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What “Language Lessons” Taught Me About Mental Health

Natalie Morales's "Language Lessons" Is a Master Class on Mental Health

Film Poster for Language Lessons

Opening in select theaters nationwide on Sept. 10, Language Lessons is the perfect embodiment of Cuban American Natalie Morales's signature style. It's got her cunning wit and equally smart ability to empathize. Morales directed, cowrote, and stars in the film alongside Mark Duplass (The Mindy Project, The One I Love). The plot (spoilers coming) follows Morales as Cariño, a Spanish teacher hired to give Duplass's Adam two years of language lessons. When the unthinkable happens, the two strangers find themselves relying on their budding friendship, despite their differences in gender, class, ethnicity, and geography.

At its core, Language Lessons is a film that asks us to take better care of others and ourselves. And with Cariño as half its cast, it has particular lessons for us Latinas, dramatizing our best and worst wellness practices. Watching it, I was struck by how this touching, funny film packed so many takeaways about mental health without ever feeling preachy or overly sweet. I'm planning to try to learn from Cariño's example, instead of figuring out everything the hard way (or worse, repeating the same mistakes again and again). Feel free to join me — here's what I picked up:


Support Comes From Unlikely Places

On the face of it, it doesn't seem like Cariño and Adam should be friends. He's rich and white and a bit clueless about how having all that money changes his life, while Cariño literally works for him. She's in another country and has to explain stuff like how she can be a bilingual Latina who studied in the States but now lives in Costa Rica. Plus, there's the whole men-and-women-can't-be-friends thing.

But they do end up as friends, and their friendship turns out to be super valuable, perhaps even life-saving. And there's an important lesson for us there: friendships can sprout in unlikely places, and they're not trivial. I don't think it's a coincidence that Americans have fewer friends than ever before, and we're facing a mental health crisis. We need friends, outside of our romantic relationships and families. We need folks who don't need us: that is, not in the way a partner, parent, or kid does. And I'm glad Language Lessons helps show us what that looks like and why it matters.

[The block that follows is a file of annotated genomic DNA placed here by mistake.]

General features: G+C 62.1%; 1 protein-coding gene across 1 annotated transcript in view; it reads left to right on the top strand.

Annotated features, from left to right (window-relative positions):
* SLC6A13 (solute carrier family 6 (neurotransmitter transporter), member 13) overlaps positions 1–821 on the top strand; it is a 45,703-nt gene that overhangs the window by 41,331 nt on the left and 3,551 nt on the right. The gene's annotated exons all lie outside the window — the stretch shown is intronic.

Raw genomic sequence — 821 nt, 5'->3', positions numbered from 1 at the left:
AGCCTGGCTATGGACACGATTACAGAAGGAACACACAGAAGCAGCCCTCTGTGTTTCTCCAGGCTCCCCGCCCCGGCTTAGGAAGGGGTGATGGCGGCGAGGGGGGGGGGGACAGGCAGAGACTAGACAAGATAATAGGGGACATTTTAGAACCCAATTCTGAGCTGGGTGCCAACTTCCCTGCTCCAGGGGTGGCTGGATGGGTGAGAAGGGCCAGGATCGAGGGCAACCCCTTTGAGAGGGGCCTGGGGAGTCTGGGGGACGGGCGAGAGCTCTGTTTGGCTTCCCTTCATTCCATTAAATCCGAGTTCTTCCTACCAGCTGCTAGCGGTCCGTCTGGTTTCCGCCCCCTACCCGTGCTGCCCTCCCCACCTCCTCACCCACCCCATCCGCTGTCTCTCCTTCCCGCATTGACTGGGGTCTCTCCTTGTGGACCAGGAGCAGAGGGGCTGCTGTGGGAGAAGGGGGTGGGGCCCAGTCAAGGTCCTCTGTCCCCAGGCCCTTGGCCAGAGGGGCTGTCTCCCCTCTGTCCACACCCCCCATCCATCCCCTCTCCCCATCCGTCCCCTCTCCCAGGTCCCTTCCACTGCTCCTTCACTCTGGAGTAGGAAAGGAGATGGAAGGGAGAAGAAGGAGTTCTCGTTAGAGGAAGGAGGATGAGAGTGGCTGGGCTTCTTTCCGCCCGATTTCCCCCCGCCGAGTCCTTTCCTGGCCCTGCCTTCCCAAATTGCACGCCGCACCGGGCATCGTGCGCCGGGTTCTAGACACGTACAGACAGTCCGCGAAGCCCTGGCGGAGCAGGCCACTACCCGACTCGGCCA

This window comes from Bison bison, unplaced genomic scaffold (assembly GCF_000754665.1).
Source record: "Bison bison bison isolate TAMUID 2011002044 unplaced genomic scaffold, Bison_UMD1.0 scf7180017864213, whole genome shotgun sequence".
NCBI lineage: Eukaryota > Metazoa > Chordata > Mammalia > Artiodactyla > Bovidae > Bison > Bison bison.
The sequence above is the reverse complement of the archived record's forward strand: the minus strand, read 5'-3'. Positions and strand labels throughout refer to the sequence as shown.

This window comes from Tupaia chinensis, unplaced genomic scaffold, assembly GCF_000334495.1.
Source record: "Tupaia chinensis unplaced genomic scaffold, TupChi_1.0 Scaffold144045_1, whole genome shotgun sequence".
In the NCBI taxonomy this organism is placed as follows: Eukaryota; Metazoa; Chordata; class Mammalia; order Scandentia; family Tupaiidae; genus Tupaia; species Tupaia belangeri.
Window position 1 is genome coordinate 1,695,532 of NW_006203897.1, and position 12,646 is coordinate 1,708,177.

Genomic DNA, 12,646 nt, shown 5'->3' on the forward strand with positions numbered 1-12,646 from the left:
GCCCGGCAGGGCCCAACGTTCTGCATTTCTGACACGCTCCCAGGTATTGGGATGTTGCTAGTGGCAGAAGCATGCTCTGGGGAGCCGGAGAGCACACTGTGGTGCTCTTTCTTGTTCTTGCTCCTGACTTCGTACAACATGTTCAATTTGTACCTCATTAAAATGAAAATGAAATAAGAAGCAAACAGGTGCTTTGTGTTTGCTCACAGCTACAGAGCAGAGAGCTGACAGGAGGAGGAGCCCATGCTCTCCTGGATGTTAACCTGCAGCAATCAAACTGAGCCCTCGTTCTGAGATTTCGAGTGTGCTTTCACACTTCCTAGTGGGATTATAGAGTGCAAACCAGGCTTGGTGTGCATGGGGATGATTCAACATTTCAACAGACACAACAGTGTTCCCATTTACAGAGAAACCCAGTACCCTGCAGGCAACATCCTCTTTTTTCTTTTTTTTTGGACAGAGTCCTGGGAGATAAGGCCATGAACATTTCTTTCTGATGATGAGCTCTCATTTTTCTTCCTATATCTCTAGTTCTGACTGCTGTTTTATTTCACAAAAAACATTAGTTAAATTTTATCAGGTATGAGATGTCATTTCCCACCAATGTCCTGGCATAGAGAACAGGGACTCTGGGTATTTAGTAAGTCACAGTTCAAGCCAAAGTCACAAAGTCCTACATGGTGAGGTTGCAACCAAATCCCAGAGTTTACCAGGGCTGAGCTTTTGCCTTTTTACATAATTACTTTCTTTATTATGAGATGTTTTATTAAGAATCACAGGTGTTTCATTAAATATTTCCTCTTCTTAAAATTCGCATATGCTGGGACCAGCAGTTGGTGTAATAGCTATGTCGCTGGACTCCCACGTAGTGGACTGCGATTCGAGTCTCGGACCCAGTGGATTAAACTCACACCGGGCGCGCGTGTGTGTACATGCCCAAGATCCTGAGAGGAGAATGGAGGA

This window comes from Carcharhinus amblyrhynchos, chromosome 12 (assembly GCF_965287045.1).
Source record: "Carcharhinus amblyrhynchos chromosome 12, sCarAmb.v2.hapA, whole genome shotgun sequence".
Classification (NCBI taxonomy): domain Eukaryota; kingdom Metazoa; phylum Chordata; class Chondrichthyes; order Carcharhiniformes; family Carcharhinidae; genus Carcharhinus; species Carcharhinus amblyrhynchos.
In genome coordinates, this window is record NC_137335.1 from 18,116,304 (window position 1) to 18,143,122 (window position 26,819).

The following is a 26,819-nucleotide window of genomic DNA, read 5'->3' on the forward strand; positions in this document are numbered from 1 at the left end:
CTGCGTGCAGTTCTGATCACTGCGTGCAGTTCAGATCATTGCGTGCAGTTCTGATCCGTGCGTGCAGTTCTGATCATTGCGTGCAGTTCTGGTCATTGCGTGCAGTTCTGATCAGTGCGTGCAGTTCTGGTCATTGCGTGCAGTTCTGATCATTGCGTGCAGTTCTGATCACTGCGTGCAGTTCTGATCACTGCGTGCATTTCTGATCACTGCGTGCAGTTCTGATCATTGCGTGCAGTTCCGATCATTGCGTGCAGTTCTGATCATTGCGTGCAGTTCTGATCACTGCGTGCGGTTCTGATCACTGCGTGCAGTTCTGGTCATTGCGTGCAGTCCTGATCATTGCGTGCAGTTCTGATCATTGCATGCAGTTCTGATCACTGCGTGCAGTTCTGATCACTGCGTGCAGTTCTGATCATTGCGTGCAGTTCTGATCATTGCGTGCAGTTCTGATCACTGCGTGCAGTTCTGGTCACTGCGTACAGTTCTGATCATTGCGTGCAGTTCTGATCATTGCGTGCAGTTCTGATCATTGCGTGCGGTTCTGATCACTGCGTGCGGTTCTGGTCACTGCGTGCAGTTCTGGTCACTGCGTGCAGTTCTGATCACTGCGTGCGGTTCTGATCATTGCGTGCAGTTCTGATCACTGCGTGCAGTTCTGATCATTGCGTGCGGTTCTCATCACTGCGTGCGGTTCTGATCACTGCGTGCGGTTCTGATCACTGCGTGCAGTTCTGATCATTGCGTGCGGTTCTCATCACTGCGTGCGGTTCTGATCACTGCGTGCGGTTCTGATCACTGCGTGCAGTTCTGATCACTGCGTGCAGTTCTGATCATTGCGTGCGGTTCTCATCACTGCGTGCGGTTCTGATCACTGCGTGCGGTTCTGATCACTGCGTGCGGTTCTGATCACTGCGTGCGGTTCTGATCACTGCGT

Those Negative Coping Skills Are Indeed Negative

We all know the "negative" way of dealing with our problems: picking fights with people who have nothing to do with what we're struggling with or even drinking too much. And even though we know acting like this won't solve anything, it's a pretty human response. I'm guilty of it. But we shouldn't normalize these behaviors just because they're common. If we do that, we risk forgetting that they can actually make whatever we're dealing with worse. It's hard watching Cariño drink too much, lash out, and close down, if only because there's nothing like watching someone make a mistake you've made to bring up all those cringey feelings of regret and shame. We have to find better ways of handling our problems. Self-destruction isn't the answer.


Knowing Yourself Is So Crucial

Adam and Cariño start out as strangers and only interact through a screen for the vast majority of the film. They also come from very different places, and Adam, in particular, brings some of the false assumptions that come with that. His imagination fills in the blanks about Cariño, often reaching the wrong conclusion (like she must be the victim of abuse).

But Cariño never lets Adam's ideas about her define her, despite her lower status level. She's very clear on who she is, faults and all, and she never gets confused about it. I think that's what makes their friendship possible. It's easy, sometimes, to get wrapped up in someone else's idea of you. But if you do that, you can't form a real relationship with that person — it's all just fantasy. By consistently asserting herself, Cariño never lets Adam encroach on her; she doesn't become resentful, his relative power doesn't drown out her voice. Instead, they literally build a common language together, and that's a beautiful outcome of knowing yourself.

We Need Each Other

I like to rely on myself. I'm not sure if that's personal or cultural, but I do know a lot of strong Latinas who, like me, aren't particularly interested in asking anyone for help. That's a terrible strategy, though, and not a good way to go through life. In Language Lessons, Cariño tries to go at it alone. She doesn't want to talk with Adam about what's going on in her life, about her fears, needs, and own experience with loss, despite his honest and repeated offers to help. But that doesn't get her very far. She's clearly not getting the support she needs, and eventually, her problems bubble up, resulting in her drinking too much, revealing things she later regrets, and becoming combative and closed off. But she doesn't stay stuck there.

Language Lessons has a happy ending, and it's Cariño admitting she needs help and then getting it. May that be a lesson to us all. I can't think of a more important one.

Image Source: SHOUT! Studios
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